OTOH, I seriously doubt Obama won Hungarians. True, most Hungarians in the US are Jews, but they're heavily Hasidic Jews, who vote overwhelmingly Republican in Presidential elections (like 90% McCain, probably similar for Romney). I don't think there are that many Reform or Conservative Jews from Hungary, and those are the Jewish groups that vote Democratic (plus Orthodox Jews outside of the NYC area).

There are very few self-IDed people of English ancestry in the South. It's basically New England (+upstate NY) and the Mormons. I think New England English would outvote the Mormons, but it's hard to say for certain.

I'm pretty sure of the recent European immigrants, Bosnians voted for Obama... Though I have no numbers to back that up.

They're Muslims. It would be shocking if they weren't at least 75% Obama, given recent trends.

It is true New England has the highest number of people of Scottish ancestry much like English thus Obama would win there, but I think the Mormon states are quite high as well as in the South it is above the national average and considering the GOP wins amongst the whites are much larger 80-20 or 75-25 as opposed to 60-40 than the South, I am pretty sure Romney won those of Scottish ancestry never mind pretty much everywhere in the US has at least 1-2% of Scottish ancestry.  I guess if you go by self-identified you might be right as many in the South identify as "American" as opposed to Scottish and in the Midwest most probably have some German, English, Irish or some other ancestry that makes up a greater part of their heritage and thus identify with that group.
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Seattle
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« Reply #6 on: November 19, 2012, 04:43:03 am »

As for the Bosnians, I believe most are Muslim as well so that probably would explain them going for Obama as the GOP are pretty unpopular amongst Muslims regardless of where they come from.  Not because Obama is Muslim (as most Muslims know he is not) but rather Islamophobia is quite rampant in the GOP so it would be pretty tough to vote for a party that is anti-Islam if you were a Muslim.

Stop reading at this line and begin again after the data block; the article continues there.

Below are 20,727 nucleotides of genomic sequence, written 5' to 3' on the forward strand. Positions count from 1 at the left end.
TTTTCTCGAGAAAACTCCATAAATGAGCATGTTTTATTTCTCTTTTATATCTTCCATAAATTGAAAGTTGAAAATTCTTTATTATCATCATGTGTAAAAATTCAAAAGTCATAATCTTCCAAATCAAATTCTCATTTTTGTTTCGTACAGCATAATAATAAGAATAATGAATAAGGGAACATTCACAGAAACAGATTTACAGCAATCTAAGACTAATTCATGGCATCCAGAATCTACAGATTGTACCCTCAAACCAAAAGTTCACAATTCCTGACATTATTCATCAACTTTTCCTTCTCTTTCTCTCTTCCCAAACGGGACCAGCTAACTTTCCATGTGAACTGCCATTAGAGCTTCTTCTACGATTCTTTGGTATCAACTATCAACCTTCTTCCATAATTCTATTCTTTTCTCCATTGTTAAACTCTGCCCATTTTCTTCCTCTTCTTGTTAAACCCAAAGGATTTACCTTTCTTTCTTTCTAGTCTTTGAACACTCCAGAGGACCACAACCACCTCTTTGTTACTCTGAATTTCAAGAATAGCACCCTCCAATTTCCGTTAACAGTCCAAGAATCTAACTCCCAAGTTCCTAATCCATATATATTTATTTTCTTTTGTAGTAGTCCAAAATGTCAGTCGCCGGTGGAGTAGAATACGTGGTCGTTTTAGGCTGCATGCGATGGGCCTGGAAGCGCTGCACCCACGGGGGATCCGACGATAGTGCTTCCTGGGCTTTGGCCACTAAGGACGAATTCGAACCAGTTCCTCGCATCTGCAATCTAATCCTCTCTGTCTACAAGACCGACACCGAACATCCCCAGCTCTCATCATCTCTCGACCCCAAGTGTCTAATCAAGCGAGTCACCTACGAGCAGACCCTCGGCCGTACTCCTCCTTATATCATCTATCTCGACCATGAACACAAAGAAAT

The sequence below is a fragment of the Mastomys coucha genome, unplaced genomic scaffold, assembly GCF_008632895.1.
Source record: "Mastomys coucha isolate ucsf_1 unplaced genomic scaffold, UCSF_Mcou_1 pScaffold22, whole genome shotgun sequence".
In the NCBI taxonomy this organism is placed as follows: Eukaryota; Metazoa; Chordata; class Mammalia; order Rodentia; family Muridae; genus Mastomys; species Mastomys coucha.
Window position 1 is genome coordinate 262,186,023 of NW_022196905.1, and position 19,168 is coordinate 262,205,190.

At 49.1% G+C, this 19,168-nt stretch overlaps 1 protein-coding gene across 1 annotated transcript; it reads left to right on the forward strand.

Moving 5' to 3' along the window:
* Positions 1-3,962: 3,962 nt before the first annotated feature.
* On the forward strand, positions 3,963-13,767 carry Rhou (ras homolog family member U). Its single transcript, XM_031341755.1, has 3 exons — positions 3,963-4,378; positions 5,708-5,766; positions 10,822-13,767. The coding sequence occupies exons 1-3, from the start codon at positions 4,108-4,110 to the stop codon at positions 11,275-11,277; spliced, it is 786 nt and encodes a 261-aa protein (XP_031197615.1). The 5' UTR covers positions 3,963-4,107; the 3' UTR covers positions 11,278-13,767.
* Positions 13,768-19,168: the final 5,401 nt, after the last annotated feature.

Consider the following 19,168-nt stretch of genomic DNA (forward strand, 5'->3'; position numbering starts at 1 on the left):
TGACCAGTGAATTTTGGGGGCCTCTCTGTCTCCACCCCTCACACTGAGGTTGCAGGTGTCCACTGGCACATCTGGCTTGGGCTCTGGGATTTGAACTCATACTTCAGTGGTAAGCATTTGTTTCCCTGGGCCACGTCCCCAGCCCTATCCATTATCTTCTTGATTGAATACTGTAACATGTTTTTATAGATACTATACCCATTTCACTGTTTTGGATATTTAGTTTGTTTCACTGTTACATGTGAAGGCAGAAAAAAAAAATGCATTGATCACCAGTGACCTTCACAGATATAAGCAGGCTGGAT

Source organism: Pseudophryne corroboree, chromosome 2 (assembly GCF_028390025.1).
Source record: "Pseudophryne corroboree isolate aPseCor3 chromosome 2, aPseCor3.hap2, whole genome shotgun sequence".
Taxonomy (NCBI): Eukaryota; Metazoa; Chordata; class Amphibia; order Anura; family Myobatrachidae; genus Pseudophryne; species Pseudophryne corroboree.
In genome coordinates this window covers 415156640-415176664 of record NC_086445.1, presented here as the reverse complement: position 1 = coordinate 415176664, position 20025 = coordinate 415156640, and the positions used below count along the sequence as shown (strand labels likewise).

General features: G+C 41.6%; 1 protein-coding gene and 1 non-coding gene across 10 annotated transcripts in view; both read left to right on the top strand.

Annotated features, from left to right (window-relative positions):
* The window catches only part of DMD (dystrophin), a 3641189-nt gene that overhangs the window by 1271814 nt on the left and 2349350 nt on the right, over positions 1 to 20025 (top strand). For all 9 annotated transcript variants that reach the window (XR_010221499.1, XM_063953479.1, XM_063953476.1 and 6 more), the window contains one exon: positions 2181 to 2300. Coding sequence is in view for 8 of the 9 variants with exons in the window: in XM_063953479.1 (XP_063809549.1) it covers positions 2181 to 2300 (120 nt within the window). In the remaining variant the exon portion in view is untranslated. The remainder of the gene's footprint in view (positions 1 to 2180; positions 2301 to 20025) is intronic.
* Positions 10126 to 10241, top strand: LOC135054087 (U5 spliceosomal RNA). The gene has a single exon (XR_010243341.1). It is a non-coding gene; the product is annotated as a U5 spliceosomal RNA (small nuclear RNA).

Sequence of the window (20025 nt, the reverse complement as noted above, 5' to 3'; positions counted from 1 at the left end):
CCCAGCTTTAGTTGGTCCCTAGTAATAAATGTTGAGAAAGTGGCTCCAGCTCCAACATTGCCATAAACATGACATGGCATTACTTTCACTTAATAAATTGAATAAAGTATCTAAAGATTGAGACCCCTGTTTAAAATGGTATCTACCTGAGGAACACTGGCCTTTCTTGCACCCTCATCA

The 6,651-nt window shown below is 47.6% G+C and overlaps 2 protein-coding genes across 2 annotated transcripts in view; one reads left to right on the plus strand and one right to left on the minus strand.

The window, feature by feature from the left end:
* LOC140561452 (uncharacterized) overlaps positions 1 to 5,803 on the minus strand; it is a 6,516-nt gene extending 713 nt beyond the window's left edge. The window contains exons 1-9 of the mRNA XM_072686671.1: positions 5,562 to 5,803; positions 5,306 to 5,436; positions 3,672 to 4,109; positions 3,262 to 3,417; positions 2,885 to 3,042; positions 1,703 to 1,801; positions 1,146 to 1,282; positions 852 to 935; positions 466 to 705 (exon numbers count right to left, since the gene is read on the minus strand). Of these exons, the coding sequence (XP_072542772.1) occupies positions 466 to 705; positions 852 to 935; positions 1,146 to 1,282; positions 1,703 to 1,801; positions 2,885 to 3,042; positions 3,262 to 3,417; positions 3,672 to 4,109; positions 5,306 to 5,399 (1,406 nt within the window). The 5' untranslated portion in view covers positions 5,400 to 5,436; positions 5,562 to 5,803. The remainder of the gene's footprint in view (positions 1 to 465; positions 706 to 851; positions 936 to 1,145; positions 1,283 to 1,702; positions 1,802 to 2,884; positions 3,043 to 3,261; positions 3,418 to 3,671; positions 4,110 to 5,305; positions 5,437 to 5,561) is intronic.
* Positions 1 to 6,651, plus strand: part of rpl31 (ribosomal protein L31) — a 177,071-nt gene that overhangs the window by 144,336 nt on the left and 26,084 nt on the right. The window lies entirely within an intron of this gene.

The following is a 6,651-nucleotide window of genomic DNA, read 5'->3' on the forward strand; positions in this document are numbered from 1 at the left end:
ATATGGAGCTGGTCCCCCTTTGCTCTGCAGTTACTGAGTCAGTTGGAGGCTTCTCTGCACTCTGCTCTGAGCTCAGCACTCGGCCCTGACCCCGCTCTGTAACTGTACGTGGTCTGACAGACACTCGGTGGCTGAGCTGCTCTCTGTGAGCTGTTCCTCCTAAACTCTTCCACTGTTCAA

Only about 40% of Bosnians are Muslims. I think most in America are actually atheists (another very pro-Obama group). If they're not Muslim or atheist, they're probably Catholic.
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Snowstalker's Last Stand
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« Reply #7 on: November 19, 2012, 05:10:49 pm »

Based on the result in Luzerne, Obama may have won Poles.
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mileslunn
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« Reply #8 on: November 19, 2012, 08:37:54 pm »


You might be right as for a lot of the Southern and Eastern European groups they tended to settle heavily in the metropolitan areas or smaller urban centres of the Great Lakes and Northeast and while Romney won the white vote in those areas; the counties they are largest in tend to have sizeable minority communities making it somewhat difficult to gage.  I know based on distribution Romney for sure won the Danish, German, Dutch, English, Scottish, Scots-Irish, and Irish.  As for Obama the only ones I am pretty confident he won are the Portuguese, Greeks, Arabs, Persians, Spanish, Russians, and Turkish.  The Norwegians, Swedish, Finnish, Polish, French, Belgians, Welsh, Italians, Slovaks, Czechs, Hungarians, and Slovenians based on distribution are tough to tell although I suspect he narrowly won many of them in 2008 and narrowly lost most in 2012.